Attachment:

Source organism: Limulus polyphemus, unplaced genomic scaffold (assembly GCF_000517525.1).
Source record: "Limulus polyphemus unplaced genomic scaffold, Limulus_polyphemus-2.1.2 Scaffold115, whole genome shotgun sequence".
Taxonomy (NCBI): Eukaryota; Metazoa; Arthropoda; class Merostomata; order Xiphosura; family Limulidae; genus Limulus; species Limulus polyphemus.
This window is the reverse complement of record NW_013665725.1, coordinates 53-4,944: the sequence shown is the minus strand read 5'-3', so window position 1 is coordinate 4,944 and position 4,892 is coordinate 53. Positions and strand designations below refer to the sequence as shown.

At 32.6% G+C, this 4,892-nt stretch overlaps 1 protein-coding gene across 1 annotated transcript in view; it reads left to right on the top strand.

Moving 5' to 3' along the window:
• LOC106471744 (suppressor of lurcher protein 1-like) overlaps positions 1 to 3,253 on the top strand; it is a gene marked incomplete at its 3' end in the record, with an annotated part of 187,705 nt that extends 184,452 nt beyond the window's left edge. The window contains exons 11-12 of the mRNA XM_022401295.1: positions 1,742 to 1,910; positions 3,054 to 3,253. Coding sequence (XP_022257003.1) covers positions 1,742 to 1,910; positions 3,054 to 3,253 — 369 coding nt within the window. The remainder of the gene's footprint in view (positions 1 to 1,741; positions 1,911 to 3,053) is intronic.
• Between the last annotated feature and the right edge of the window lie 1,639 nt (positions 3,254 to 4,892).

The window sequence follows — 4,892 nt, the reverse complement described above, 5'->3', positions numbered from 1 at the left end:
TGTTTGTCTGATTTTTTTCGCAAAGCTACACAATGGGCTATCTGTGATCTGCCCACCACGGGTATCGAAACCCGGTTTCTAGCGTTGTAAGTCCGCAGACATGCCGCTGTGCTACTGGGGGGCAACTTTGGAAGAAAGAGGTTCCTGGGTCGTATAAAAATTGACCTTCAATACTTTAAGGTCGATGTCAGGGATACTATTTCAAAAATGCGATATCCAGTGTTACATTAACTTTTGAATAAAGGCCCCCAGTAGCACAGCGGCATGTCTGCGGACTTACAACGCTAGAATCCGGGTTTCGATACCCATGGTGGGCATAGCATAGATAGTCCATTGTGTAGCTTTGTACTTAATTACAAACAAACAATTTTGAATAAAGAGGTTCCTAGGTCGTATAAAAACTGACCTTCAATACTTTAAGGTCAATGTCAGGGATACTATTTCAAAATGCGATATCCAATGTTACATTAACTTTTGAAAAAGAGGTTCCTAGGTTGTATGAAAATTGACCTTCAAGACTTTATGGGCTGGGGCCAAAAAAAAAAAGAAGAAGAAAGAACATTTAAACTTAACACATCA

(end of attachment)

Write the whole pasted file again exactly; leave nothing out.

Source organism: Limulus polyphemus, unplaced genomic scaffold (assembly GCF_000517525.1).
Source record: "Limulus polyphemus unplaced genomic scaffold, Limulus_polyphemus-2.1.2 Scaffold115, whole genome shotgun sequence".
Taxonomy (NCBI): Eukaryota; Metazoa; Arthropoda; class Merostomata; order Xiphosura; family Limulidae; genus Limulus; species Limulus polyphemus.
This window is the reverse complement of record NW_013665725.1, coordinates 53-4,944: the sequence shown is the minus strand read 5'-3', so window position 1 is coordinate 4,944 and position 4,892 is coordinate 53. Positions and strand designations below refer to the sequence as shown.

At 32.6% G+C, this 4,892-nt stretch overlaps 1 protein-coding gene across 1 annotated transcript in view; it reads left to right on the top strand.

Moving 5' to 3' along the window:
• LOC106471744 (suppressor of lurcher protein 1-like) overlaps positions 1 to 3,253 on the top strand; it is a gene marked incomplete at its 3' end in the record, with an annotated part of 187,705 nt that extends 184,452 nt beyond the window's left edge. The window contains exons 11-12 of the mRNA XM_022401295.1: positions 1,742 to 1,910; positions 3,054 to 3,253. Coding sequence (XP_022257003.1) covers positions 1,742 to 1,910; positions 3,054 to 3,253 — 369 coding nt within the window. The remainder of the gene's footprint in view (positions 1 to 1,741; positions 1,911 to 3,053) is intronic.
• Between the last annotated feature and the right edge of the window lie 1,639 nt (positions 3,254 to 4,892).

The window sequence follows — 4,892 nt, the reverse complement described above, 5'->3', positions numbered from 1 at the left end:
TGTTTGTCTGATTTTTTTCGCAAAGCTACACAATGGGCTATCTGTGATCTGCCCACCACGGGTATCGAAACCCGGTTTCTAGCGTTGTAAGTCCGCAGACATGCCGCTGTGCTACTGGGGGGCAACTTTGGAAGAAAGAGGTTCCTGGGTCGTATAAAAATTGACCTTCAATACTTTAAGGTCGATGTCAGGGATACTATTTCAAAAATGCGATATCCAGTGTTACATTAACTTTTGAATAAAGGCCCCCAGTAGCACAGCGGCATGTCTGCGGACTTACAACGCTAGAATCCGGGTTTCGATACCCATGGTGGGCATAGCATAGATAGTCCATTGTGTAGCTTTGTACTTAATTACAAACAAACAATTTTGAATAAAGAGGTTCCTAGGTCGTATAAAAACTGACCTTCAATACTTTAAGGTCAATGTCAGGGATACTATTTCAAAATGCGATATCCAATGTTACATTAACTTTTGAAAAAGAGGTTCCTAGGTTGTATGAAAATTGACCTTCAAGACTTTATGGGCTGGGGCCAAAAAAAAAAAGAAGAAGAAAGAACATTTAAACTTAACACATCA